A&E » Visual Arts

Domestic goddesses

Maid in the U.S.A. celebrates the humble homemaker



A cursory glance at artist Tracy Wagner's paintings might make you think she has wiseacre irony in mind.

The 33-year-old Cabbagetown artist creates paintings that look like recruitment posters for 1950s housewifery.

But in talking to Wagner, it becomes apparent that this soft-spoken graduate from Savannah College of Art and Design, who counts Henry Darger and Ida Applebroog among her influences, is after something a little more complicated than simple winking irony over the ecstatic middle-class plenitude of the '50s home front.

In Wagner's magazine glossy paintings, a gorgeous Myrna Loy brunette with apple-cheeks and sparkling teeth gives household grime the cheery brush-off with her cleaning rag. In another image, a lovely blond mom holds a freshly washed pinafore aloft for her waiting pigtailed daughter. A larger work done on wood and painted on two sides, like a totem pole interpreted by Ladies Home Journal, features a woman in an apron and a ballerina skirt holding a vacuum cleaner nozzle aloft like a Stalin-era Soviet worker wielding a scythe. Above her, adorable bluebirds are set against a powder blue sky. Those hovering, Disney chirpers are a recurring theme in Wagner's work, a reference to her grandmother's premonition months before her death, of bird song.

Wagner does not disdain the ebullient innocence of the '50s, but is a little punch-drunk over that decade's vanished charms. Her Cabbagetown cottage is decked out like "I Love Lucy"-meets-eBay, decorated with metal kitchen canisters, vintage packets of Jack and Jill Jell-O, a Naugahyde turquoise easy chair and a collection of Col. Sanders and Count Chocula bobble heads. Wagner's aesthetic influences -- Life, Ladies Home Journal, vintage teachers' workbooks and coloring books -- are equally retro. But her spiritual guide is the ceaseless domestic labor of her own family members -- the mother, aunt and grandmother who defined her down-on-the-farm Indiana girlhood.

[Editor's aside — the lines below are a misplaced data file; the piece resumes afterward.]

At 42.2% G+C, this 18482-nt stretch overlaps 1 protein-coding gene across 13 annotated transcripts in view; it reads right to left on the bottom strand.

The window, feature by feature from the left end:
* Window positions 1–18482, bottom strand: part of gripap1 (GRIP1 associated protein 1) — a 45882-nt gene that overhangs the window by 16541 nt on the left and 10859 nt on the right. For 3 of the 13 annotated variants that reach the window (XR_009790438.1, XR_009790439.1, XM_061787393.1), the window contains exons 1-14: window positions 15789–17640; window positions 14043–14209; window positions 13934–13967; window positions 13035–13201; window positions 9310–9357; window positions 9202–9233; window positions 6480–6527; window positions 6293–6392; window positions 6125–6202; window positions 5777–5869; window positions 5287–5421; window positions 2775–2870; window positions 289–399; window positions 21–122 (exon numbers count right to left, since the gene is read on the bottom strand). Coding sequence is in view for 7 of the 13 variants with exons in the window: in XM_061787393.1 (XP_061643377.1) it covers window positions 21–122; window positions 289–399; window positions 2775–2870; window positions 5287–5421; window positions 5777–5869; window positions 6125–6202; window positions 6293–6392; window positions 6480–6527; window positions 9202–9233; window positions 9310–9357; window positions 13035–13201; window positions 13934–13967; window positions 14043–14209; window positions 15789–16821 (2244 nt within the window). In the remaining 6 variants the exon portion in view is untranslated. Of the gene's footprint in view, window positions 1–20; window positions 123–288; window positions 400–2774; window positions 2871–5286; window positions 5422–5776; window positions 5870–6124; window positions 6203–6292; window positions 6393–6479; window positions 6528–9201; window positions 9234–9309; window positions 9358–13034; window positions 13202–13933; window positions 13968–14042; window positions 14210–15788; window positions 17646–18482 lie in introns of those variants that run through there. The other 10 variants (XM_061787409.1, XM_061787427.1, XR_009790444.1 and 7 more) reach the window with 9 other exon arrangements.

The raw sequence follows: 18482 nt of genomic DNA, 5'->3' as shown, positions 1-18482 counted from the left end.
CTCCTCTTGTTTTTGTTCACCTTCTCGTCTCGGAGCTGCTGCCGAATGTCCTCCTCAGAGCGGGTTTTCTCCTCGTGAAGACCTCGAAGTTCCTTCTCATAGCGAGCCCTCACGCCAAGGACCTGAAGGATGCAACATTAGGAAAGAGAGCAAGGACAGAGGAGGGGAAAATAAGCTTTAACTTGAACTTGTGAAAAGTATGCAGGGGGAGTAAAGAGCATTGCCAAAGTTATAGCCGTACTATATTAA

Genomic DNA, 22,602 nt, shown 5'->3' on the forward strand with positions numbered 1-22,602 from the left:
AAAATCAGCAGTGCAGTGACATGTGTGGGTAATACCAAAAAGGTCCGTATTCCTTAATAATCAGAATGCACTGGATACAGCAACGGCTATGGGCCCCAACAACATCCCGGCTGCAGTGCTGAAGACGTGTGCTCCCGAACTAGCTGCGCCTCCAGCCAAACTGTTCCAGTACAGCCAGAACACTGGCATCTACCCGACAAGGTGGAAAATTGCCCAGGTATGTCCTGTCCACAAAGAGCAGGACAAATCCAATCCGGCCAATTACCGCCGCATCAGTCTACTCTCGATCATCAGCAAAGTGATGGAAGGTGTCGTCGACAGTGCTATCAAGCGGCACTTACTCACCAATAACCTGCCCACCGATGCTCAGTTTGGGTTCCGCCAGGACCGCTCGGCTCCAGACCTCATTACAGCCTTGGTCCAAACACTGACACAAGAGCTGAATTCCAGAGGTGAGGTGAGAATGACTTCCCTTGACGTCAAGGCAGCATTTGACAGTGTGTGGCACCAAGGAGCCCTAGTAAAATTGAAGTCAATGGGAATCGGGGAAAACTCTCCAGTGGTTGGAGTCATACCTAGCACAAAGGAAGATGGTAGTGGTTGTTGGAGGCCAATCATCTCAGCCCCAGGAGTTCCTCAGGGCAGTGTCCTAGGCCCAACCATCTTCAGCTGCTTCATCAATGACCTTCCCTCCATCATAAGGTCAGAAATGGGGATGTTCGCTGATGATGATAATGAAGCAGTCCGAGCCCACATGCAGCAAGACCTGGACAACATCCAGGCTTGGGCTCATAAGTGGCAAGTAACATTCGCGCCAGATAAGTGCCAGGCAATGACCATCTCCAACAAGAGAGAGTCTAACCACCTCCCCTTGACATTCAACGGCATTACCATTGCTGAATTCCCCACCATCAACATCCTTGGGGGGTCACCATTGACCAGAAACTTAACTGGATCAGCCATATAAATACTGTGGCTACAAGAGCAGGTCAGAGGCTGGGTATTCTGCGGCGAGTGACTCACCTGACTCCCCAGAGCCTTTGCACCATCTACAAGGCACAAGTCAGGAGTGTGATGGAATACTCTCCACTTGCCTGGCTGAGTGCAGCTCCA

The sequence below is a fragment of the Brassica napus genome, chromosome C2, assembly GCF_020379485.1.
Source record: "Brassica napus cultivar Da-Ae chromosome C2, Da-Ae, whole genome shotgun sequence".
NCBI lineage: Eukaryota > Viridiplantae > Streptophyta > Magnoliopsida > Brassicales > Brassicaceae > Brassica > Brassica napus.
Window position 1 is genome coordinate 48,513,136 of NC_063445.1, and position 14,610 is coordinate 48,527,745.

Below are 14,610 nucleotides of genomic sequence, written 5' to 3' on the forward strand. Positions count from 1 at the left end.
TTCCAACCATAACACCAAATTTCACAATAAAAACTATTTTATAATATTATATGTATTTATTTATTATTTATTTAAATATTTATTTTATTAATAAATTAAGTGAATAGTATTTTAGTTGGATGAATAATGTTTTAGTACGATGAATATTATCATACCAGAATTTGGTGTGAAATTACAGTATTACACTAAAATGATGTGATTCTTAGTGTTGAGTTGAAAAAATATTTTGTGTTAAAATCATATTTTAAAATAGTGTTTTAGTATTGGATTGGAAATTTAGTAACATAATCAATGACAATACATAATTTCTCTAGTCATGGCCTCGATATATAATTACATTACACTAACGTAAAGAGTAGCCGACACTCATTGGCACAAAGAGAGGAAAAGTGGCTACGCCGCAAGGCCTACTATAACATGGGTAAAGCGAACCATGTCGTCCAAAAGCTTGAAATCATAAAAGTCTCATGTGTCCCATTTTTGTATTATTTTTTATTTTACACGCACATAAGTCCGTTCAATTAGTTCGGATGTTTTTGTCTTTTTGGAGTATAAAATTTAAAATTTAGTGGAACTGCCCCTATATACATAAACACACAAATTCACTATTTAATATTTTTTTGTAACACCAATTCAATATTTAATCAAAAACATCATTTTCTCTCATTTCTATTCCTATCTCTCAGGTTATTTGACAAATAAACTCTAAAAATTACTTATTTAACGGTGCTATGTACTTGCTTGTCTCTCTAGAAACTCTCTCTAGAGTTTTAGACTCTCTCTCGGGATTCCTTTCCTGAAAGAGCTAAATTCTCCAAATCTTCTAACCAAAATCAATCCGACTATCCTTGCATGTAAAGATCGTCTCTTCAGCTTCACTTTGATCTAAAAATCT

Wagner's paintings represent a slightly more enchanted and perfect version of her own home life. Her mother and aunt were archetypal '50s-style stay-at-home housewives devoted to the unceasing, uncompensated care of their husbands and children. Wagner grew up amidst a close-knit family in southeast Osgood, Ind., in a small enclave of trailers within walking distance of each other. Her family never understood her desire to go to college and wanted her to stay close to home, to marry and have children.

Her paintings are, in a way, an homage to family and to the often smirked-at labor done by her mother and her aunt, who now work as cleaning ladies.

"Sometimes people in their community think they're lower class since they're cleaning," acknowledges Wagner of the stigma attached to women's work. "But it's just a job."

Cleanliness in Wagner's nostalgia-drenched images becomes a labor of love. Though the works seem kitsch in the extreme, unlike much kitsch, the work is defined by emotional over investment rather than detachment. Wagner tends not to see Momism as some smothering joke, but as a comfort of sorts.

Executed in shades of cantaloupe, buttery yellows and a perfect vintage seafoam green, Wagner's seductively cheerful paintings suggest housecleaning, vacuuming and the presentation of elaborate peach Jell-O molds are the equivalent of religious ecstasies of Catholic saints.

Wagner's cleaning ladies and household saints will be featured in a solo show, Maid in the U.S.A. The show opens Sept. 11 at local indie curator Susan Bridges' White Space Gallery, a carriage house that sits behind her Edgewood Avenue home.

Wagner says she hasn't thought too much about her show's title, Maid in the U.S.A., or the opening date, on Sept. 11, but it's hard not to read the show as a kind of proud corrective to a central American myth. In Wagner's post-ironic hands, the marginalized labors performed by homemakers -- the ultimate working class -- present a vision of an "other" America worth celebrating.


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